Locating a new tool to help with a difficult yard project cheers me up, while my credit union's new phone number causes me problems.
My best consumer experience: Buying a lettuce spinner to separate rocks from dirt
I’ve written before about my big yard project that went awry.
When I decided to replace weed fabric in my side yard, I raked the rocks into the dirt and weeds next to the rotting fabric. A big mistake. The rocks got mixed with dirt and bits of weeds, moss, and straw. It’s a big mess.
Buying a leaf blower helped. I used chicken wire to separate out the bigger rocks, then blew the dirt off. However, this method put a fine layer of dust on my raspberries and some of the smaller rocks spun out of the wheel barrel or bucket. Then, it’s raining now, and I’m not sure about using the blower when everything is wet.
The idea of buying a lettuce spinner jumped in my mind. I tried it yesterday. The results were pretty good.
The rocks were too heavy to spin. But, when I put them in the basket and shook it, almost all of the rocks stayed in the basket. And, when I rubbed them against the basket, all the small dirt clots broke up.
In a few hours, I cleaned up about three to four buckets of rocks.
However, my daughter’s advice is sounding good – buy some new rocks.
The only problem. The lettuce spinner cost $35 at Target. It was a lot to pay for a plastic lettuce spinner, but I didn’t want to take the time to do comparison shopping. It’s getting colder and raining more every day. And, I still have other fall yard work to do to get ready for winter.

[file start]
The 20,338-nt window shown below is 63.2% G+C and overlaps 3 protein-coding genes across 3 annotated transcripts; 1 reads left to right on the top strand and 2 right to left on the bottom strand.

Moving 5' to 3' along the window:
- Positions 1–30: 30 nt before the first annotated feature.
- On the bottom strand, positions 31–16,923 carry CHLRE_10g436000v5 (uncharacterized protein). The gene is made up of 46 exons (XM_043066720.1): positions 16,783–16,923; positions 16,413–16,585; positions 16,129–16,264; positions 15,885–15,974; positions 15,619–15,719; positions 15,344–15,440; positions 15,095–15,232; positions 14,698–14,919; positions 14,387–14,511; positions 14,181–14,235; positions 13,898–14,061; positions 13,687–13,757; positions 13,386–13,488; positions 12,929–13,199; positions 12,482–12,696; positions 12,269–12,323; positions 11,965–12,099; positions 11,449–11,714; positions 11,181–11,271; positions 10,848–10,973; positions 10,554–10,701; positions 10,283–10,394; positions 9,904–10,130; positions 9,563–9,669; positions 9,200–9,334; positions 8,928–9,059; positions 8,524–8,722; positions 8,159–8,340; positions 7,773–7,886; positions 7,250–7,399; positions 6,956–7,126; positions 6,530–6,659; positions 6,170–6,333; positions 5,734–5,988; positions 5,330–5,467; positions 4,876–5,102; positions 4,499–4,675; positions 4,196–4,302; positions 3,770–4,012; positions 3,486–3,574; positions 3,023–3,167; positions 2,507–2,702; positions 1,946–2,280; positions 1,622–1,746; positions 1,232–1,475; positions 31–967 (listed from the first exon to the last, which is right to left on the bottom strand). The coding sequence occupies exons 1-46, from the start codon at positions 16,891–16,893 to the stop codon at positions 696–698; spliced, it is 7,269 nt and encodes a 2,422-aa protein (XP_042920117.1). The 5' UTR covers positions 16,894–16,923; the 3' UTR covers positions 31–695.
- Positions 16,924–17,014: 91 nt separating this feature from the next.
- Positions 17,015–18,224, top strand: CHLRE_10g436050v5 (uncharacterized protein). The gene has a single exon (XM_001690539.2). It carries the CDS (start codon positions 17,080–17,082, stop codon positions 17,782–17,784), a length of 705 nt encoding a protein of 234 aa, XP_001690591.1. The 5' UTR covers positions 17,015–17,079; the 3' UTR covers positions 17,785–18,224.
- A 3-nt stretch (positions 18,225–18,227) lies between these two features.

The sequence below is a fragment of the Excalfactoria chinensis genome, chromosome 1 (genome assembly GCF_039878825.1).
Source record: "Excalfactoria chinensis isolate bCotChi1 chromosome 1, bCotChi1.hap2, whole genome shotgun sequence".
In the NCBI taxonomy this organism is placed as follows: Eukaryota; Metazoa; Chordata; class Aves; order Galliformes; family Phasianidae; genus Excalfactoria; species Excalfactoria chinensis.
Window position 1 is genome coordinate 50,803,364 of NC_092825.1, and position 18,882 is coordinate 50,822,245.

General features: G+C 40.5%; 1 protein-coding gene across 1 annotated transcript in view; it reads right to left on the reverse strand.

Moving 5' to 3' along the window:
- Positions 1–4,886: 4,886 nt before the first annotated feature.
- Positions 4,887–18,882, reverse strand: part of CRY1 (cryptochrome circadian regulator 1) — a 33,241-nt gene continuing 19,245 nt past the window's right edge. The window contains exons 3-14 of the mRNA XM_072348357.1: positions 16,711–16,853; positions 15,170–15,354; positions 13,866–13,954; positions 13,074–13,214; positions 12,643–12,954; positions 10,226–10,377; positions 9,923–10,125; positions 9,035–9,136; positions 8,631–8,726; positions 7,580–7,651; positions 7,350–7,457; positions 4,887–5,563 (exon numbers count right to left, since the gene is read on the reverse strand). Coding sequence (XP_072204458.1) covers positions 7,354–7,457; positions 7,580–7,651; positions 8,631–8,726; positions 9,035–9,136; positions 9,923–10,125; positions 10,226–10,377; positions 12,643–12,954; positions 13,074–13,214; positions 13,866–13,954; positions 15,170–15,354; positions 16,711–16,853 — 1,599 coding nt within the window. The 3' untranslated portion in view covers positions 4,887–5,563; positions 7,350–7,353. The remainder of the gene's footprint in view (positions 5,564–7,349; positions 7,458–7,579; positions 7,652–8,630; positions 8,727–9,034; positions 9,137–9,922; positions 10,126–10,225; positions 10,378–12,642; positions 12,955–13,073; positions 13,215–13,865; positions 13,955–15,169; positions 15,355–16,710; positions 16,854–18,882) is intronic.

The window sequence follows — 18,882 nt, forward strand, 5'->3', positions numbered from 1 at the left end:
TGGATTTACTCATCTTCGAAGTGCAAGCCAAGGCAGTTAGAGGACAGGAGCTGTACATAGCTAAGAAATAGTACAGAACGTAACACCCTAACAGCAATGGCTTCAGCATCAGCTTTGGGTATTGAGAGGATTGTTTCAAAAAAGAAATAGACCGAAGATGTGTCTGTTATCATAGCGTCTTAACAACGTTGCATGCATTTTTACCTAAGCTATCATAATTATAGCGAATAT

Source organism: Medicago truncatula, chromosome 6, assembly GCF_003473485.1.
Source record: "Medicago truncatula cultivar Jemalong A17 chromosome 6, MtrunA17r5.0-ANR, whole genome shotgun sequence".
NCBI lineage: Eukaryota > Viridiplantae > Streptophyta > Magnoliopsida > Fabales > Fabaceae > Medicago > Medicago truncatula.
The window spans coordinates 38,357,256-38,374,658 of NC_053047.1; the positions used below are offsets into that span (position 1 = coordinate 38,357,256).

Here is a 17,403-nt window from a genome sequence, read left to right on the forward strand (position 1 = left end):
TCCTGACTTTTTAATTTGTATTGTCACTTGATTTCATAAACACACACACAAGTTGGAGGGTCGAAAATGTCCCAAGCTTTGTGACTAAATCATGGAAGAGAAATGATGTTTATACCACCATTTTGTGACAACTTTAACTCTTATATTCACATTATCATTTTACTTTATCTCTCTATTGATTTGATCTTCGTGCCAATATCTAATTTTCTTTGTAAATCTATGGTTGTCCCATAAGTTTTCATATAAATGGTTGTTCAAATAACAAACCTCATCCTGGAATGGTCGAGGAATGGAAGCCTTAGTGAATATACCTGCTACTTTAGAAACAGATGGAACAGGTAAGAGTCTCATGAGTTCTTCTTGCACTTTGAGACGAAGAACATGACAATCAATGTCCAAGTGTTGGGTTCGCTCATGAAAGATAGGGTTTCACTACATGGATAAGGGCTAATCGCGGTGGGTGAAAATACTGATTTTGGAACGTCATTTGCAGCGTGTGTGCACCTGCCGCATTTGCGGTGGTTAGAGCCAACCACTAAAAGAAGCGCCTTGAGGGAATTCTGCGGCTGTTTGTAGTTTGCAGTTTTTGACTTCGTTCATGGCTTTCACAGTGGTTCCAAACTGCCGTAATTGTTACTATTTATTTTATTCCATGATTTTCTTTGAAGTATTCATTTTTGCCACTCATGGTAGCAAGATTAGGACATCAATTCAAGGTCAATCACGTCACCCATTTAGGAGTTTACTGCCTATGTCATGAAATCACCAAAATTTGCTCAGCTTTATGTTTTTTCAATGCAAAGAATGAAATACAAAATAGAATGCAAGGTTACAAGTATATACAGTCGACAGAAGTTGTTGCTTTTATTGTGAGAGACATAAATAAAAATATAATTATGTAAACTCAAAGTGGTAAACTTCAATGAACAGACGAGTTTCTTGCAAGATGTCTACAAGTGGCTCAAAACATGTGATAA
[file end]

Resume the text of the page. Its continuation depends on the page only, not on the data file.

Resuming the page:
My worst consumer experience: Trying to figure how to communicate with my credit union
One of the few numbers I’ve memorized belongs to my credit union. Therefore, it was disappoint to learn that it’s been changed to a 1-800 number.
After dialing the 1-800 number given, I knew something was wrong when the person who answered didn’t ask me for my code word. He said he didn’t have it, and he asked for other information instead.
I asked him where he was located. He said Chicago. I got upset, thinking my local credit union had fired its staff and outsourced its telephone service to another state.
I called back and asked the woman who answered to connect me with my credit union so I could make a complaint about this.
She spent a minute or two looking for the number. Then, she gave me the 1-800 number I’d just called. I was furious.
I asked to talk with her supervisor. Finally, she found a number, which I called.
The woman who answered was from the credit union, but her office was in a different county. She told me when call volumes are high, the calls are rolled over to this company in Chicago. That’s why the computer didn’t have as much information about me.
The credit union employee gave me a phone number I could call when I need to contact my local credit union or have a complaint.
The experience was irritating. If the people in Chicago had told me that they were a backup service, I wouldn’t have been concerned.